René Lacaille is the musical embodiment of the unique Creole culture of the Indian Ocean island of Reunion Island (La Reunion), incorporating African, Indian, Malagasy and European rhythms and instruments.
Like other Reunion Island Creoles, Rene is descended from white colonists, African or Malagasy slaves and possibly hired hands and the Chinese. Reunion Island became a melting pot of African, Indian, Malagasy and European influences. The music of René Lacaille harnesses many of the styles present on the island, including sega, which mixes African and European rhythms with instruments from Europe, and maloya that represents the island’s African heritage and mixes the chants of slaves, which sung of labor, toil, sorrow and revolt.
Playing alongside his father at funfairs, weddings and balls from the age of 7 onwards, René Lacaille learned to play sega, maloya, tango, bolero, cha-cha-cha, samba, pasodoble, calypso, waltzes, mazurka, quadrille and more.
During his twenties, René listened to a lot of music. In the 1970s, René formed the group Camaleon, which also included Bernard Brancard, Herve Imare, Loy Erlich, Joel Gonthier and Alain Peters, who wrote the song La Rose Si Feuilles Songes. Written in the 1980s, René’s composition La Mandoz has been continuously revived and has become a part of the island’s repertoire. The title refers to someone who can?t walk straight due to drinking too much ?mandoz? (rum).
Over the years he has played with many talented musicians, including Yuri Buenaventura, Ray Lema, Manu Dibango, Bob Brozman and Raul Barboza. With a wealth of musical elements and styles at his fingertips, René Lacaille has produced an album that stretches across his own musical journey as well as the island?s musical history.
On the album Mapou (2004), this remarkable singer, accordion player, guitarist and extraordinary songster tells the story of his troubadour life, which highlights the evolution of the music of La Reunion and features (among others) the fascinating styles of sega and maloya. Mapou is named after a type of sweet and perfumed sugarcane.
Monmon, the new recording by Reunion Island artist Danyèl Waro is the number 1 album in the July 2017 Transglobal World Music Chart.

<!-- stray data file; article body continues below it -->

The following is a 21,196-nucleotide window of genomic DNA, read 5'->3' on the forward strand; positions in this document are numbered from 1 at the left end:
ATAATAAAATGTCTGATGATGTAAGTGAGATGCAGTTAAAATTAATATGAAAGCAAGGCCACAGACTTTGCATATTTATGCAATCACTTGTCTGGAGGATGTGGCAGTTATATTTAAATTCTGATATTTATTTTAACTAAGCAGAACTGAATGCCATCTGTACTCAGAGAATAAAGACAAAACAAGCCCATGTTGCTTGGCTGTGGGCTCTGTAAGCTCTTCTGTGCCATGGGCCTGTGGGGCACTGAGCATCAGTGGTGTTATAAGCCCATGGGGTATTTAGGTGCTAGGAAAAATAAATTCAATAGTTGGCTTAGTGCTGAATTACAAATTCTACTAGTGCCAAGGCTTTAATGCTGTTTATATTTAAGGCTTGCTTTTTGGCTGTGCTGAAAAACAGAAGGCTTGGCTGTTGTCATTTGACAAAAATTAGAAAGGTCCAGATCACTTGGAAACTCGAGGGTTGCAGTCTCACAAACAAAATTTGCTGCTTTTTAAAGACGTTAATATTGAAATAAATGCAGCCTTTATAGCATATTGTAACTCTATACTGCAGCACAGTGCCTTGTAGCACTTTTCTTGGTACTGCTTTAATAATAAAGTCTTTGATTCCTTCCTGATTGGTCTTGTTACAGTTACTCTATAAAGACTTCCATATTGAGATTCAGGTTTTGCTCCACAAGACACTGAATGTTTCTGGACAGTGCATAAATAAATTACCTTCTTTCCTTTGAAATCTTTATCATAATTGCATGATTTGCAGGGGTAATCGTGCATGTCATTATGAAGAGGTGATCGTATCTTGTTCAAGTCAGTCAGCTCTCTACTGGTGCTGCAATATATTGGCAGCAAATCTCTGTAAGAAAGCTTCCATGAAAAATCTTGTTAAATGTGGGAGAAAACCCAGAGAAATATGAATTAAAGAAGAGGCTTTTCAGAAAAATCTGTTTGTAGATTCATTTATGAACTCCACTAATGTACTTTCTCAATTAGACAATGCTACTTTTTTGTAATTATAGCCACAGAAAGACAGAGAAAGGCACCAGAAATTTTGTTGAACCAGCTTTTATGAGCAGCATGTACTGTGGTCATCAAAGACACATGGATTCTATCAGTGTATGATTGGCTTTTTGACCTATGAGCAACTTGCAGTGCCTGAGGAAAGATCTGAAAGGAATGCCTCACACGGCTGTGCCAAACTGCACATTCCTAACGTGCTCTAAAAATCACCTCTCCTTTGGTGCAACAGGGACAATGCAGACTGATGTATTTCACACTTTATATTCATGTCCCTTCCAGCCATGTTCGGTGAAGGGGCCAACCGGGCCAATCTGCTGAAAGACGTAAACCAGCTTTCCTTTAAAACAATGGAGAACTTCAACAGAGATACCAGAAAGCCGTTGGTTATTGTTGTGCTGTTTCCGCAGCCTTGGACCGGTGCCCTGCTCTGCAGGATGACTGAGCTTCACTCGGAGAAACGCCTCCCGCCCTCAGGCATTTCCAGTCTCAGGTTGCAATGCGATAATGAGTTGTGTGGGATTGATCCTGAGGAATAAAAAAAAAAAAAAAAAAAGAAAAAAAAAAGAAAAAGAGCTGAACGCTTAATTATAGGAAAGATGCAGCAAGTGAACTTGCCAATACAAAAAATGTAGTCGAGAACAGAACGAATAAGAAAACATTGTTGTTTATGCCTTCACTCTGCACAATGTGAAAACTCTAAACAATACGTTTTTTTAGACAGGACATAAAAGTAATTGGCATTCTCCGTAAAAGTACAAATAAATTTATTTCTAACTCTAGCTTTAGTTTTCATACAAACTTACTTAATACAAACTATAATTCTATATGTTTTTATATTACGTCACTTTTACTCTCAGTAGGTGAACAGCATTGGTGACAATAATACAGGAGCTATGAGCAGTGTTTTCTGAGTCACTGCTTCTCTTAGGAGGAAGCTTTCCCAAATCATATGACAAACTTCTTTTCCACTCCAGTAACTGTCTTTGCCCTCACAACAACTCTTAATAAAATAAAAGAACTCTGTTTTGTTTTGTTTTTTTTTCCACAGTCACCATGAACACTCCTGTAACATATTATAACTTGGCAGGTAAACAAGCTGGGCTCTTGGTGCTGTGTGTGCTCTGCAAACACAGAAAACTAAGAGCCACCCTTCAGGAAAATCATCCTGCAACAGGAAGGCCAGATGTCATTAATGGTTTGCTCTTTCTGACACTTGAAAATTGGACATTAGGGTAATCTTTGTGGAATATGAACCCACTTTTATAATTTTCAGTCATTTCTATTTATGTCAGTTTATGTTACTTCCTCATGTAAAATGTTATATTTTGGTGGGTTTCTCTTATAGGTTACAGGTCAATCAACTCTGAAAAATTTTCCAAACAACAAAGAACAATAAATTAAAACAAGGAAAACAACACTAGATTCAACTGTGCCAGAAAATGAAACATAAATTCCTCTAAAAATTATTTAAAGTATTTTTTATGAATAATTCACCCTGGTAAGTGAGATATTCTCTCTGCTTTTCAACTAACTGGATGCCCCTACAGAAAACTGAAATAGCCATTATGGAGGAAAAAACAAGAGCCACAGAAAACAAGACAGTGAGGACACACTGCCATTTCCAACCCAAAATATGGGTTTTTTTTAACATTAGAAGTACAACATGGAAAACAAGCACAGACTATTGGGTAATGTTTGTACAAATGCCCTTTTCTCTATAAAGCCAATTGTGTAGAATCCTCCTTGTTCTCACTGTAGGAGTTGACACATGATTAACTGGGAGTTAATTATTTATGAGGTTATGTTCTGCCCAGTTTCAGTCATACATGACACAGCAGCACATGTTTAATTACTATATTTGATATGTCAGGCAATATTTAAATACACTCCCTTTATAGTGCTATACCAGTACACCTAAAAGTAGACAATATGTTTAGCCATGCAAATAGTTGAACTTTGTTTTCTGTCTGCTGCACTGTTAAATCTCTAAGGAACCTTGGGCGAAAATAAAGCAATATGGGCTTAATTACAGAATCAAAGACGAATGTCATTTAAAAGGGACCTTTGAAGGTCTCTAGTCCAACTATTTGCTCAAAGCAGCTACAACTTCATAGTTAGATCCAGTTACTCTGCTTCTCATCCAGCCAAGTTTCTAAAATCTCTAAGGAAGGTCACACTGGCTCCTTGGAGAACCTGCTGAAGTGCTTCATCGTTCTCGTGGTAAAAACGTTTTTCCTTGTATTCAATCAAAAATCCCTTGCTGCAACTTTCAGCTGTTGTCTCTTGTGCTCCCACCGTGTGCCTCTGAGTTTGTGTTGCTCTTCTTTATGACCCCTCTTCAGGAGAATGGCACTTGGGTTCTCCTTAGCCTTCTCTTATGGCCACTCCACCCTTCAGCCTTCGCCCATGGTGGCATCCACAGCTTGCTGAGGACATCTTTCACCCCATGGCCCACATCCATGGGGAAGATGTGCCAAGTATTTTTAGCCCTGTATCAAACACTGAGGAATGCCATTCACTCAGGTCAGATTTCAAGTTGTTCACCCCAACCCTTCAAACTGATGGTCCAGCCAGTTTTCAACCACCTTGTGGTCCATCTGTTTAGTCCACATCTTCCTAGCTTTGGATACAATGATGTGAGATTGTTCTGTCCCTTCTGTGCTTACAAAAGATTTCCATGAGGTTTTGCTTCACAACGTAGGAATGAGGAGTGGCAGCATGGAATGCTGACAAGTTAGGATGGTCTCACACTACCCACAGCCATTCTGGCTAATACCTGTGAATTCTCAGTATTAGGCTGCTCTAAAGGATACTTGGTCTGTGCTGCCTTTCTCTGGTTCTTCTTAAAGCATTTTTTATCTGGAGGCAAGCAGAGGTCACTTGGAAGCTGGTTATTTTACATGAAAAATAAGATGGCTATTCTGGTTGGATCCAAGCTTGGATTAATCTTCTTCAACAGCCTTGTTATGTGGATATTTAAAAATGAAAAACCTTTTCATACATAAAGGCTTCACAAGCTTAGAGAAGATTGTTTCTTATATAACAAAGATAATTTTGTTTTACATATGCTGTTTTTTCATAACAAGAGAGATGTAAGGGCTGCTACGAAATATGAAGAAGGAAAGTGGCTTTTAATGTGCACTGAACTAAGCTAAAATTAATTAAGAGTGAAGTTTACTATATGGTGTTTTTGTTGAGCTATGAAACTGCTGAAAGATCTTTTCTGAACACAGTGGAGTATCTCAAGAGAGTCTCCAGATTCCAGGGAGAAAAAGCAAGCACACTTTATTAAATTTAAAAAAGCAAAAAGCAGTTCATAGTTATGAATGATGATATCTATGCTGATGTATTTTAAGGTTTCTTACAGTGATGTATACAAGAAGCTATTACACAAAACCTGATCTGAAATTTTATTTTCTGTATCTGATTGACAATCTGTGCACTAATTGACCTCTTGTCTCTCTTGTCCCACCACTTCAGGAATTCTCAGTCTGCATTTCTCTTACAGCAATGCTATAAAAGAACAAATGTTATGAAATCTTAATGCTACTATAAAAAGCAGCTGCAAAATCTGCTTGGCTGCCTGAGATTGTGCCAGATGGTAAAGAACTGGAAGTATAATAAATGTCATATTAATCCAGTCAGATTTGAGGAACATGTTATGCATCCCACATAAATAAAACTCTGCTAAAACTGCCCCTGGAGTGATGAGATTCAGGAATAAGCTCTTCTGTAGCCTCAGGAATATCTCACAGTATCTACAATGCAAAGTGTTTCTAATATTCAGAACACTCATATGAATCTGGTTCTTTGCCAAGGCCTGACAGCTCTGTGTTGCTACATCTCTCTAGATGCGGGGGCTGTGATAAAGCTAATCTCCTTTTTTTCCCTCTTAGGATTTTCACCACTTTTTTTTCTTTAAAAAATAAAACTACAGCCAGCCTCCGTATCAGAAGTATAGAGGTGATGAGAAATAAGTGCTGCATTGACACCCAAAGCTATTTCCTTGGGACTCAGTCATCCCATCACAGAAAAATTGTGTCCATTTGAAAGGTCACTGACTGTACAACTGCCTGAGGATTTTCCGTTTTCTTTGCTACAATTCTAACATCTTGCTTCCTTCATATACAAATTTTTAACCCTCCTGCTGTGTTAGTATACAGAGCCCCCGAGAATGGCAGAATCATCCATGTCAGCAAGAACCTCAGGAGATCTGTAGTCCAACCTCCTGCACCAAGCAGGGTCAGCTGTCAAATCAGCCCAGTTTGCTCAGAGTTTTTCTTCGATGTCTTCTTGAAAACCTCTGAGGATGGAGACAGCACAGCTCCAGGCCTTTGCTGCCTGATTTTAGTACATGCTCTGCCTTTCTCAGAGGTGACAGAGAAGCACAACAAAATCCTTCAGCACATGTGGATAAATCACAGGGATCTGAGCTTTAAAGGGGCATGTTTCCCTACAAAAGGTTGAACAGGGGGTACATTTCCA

Danyèl Waro plays traditional acoustic Maloya, the genre known as the blues of Reunion. He sings in the Creole language.
“Maloya, for me, is first and foremost about the word,” he says. “I’m looking for the cadence, the image, the rhythm in the word. Maloya has put me in touch with Réunion, with its people, with our language.”
On Saturday night, most of the bands were French to please the general public. The crowd around was younger on average than in the previous nights. Some just wanted to be there to get a buzz and jumped up and down on the faster songs, while talking throughout the quieter ones.
Trio Keynoad appeared on stage representing the Provence Alpes – Côte d’Azur region. The members of Trio Keynoad are Ameylia Saad Wu (voice and harp), Christian Kiane Fromentin (violin, saz) and Nicola Marinoni (percussion).
Ameylia is the daughter of Lebanese writer Michel Saad and a Chinese mother. The group’s lyrics are poems by Ameylia’s father set to music. She grew up on Reunion Island and quickly became interested in learning the Celtic harp and classical singing.
The song “Follow your star” featured a steady darbuka beat. We easily recognized the Eastern structure of the song containing intervals of three-quarter tones.
The remaining songs ‘Okinanoss “Sega islands” and “Night Wings” invited us to a journey in space and time. A mixture of neo-classical and world music.